Michelle Obama shared on Twitter what Juneteenth means to her, and revealed how she feels it can be celebrated: using ‘voices and votes’ to bring change to the U.S.
On Juneteenth, Michelle Obama took a moment to reflect and tell her Twitter followers what the holiday means to her. The former first lady, 56, went over the history of the historic holiday, which commemorates June 19, 1865, the day that slaves in Galveston, Texas, found out they were freed — two years after President Abraham Lincoln signed the Emancipation Proclamation. “What I love about Juneteenth is that even in that extended wait, we still find something to celebrate,” Michelle wrote. “Even though the story has never been tidy, and Black folks have had to march and fight for every inch of our freedom, our story in nonetheless one of progress.”
— Michelle Obama (@MichelleObama) June 19, 2020
She told the story of her own family, writing that both of her grandfathers were the grandchildren of slaves, and grew up in the Jim Crow south. Despite their struggles, they persevered “with dignity and purpose,” Michelle said, making sure to mention that they voted in every election. “Though they didn’t live to see it themselves, I can see the smiles on their faces knowing that their great-granddaughters ended up playing ball in the halls of the White House — a magnificent structure built by enslaved Americans,” she said.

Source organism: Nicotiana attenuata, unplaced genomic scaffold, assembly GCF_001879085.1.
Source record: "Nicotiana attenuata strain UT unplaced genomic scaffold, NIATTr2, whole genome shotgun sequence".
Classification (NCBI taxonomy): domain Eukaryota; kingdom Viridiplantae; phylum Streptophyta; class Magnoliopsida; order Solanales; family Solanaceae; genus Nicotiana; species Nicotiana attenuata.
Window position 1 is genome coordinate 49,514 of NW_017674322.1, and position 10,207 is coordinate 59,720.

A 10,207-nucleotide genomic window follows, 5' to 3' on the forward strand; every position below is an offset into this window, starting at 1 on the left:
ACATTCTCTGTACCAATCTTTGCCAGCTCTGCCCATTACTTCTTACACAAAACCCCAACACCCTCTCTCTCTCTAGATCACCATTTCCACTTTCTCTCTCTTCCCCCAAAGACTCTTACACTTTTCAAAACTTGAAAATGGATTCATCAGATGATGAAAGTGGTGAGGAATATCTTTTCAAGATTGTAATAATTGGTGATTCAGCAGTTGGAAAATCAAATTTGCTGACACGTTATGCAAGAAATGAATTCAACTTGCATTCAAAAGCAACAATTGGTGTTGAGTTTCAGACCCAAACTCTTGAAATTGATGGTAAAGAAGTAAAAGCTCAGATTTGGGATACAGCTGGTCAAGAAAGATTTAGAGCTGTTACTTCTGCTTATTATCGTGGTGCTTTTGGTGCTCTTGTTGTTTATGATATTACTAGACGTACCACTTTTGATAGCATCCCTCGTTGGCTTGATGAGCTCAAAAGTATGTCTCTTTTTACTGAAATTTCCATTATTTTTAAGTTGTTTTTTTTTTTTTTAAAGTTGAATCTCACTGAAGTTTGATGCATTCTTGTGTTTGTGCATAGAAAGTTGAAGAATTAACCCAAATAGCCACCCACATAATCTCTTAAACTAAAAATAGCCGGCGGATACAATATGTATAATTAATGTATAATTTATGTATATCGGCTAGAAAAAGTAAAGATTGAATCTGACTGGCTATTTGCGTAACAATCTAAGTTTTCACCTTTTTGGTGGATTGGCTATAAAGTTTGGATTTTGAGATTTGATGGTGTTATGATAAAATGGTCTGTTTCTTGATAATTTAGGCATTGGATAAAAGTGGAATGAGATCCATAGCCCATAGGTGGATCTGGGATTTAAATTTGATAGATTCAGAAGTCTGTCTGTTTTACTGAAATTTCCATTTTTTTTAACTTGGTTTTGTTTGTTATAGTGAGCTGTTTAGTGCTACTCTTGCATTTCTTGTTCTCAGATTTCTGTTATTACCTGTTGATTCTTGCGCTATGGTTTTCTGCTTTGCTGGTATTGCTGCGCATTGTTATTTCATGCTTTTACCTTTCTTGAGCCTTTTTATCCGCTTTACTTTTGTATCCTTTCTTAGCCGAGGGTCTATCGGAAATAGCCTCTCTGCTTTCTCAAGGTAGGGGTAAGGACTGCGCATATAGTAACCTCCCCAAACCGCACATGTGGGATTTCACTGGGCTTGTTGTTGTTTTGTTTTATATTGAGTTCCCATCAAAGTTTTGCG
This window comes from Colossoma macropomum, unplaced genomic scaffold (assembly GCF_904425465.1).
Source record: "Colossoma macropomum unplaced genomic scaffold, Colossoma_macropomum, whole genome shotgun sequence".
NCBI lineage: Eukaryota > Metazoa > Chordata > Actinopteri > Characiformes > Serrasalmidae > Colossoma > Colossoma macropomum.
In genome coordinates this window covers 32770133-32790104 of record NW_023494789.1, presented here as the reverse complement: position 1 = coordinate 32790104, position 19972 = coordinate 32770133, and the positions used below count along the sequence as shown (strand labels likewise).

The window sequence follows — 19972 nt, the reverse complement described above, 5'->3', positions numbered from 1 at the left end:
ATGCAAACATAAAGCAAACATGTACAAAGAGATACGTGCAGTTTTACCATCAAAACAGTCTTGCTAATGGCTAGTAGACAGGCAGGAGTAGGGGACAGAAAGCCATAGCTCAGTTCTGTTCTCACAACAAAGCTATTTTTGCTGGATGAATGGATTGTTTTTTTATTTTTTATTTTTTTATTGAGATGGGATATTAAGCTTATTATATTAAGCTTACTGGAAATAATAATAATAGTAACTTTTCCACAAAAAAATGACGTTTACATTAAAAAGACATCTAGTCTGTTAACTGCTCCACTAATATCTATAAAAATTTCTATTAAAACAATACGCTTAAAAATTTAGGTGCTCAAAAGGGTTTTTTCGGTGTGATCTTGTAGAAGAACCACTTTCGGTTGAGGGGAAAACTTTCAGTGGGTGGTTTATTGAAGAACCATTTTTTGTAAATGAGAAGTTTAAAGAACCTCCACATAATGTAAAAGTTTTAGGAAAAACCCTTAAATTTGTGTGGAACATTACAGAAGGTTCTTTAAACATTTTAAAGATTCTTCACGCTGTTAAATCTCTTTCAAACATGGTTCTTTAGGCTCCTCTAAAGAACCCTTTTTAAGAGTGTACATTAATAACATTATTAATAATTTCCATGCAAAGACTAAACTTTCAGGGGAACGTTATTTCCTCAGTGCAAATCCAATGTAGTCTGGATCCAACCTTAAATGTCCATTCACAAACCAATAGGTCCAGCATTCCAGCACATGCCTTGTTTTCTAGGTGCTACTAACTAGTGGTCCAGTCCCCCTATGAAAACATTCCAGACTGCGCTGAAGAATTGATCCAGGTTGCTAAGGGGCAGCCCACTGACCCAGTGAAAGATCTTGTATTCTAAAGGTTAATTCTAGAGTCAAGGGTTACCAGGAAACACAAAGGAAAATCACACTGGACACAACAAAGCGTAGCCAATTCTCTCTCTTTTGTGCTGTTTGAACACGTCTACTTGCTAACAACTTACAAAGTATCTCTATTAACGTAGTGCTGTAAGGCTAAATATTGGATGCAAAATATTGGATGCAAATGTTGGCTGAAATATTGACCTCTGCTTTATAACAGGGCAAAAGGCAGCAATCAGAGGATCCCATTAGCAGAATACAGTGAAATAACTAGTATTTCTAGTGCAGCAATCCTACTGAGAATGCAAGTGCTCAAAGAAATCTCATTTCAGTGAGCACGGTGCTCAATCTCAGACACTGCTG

Michelle, one of the founders of the nonpartisan organization When We All Vote, asked that all Americans follow her grandfathers’ lead and vote in upcoming elections, including the November 3 presidential election. “All across the country, there are so many more parts to this story — the generations of families whose work and service and protest has led us forward, even if the promise we seek is often delayed,” Michelle wrote, referencing the ongoing Black Lives Matter protests.
She concluded, “This Juneteenth, let’s all pledge to keep using our voices — and our votes — to keep that story marching forward for our own children, and theirs.” To find out more about Juneteenth, and how you can better support the Black Lives Matter movement and protesters, click HERE for a list of resources. And if you haven’t registered to vote yet, you can do so by filling out the form below: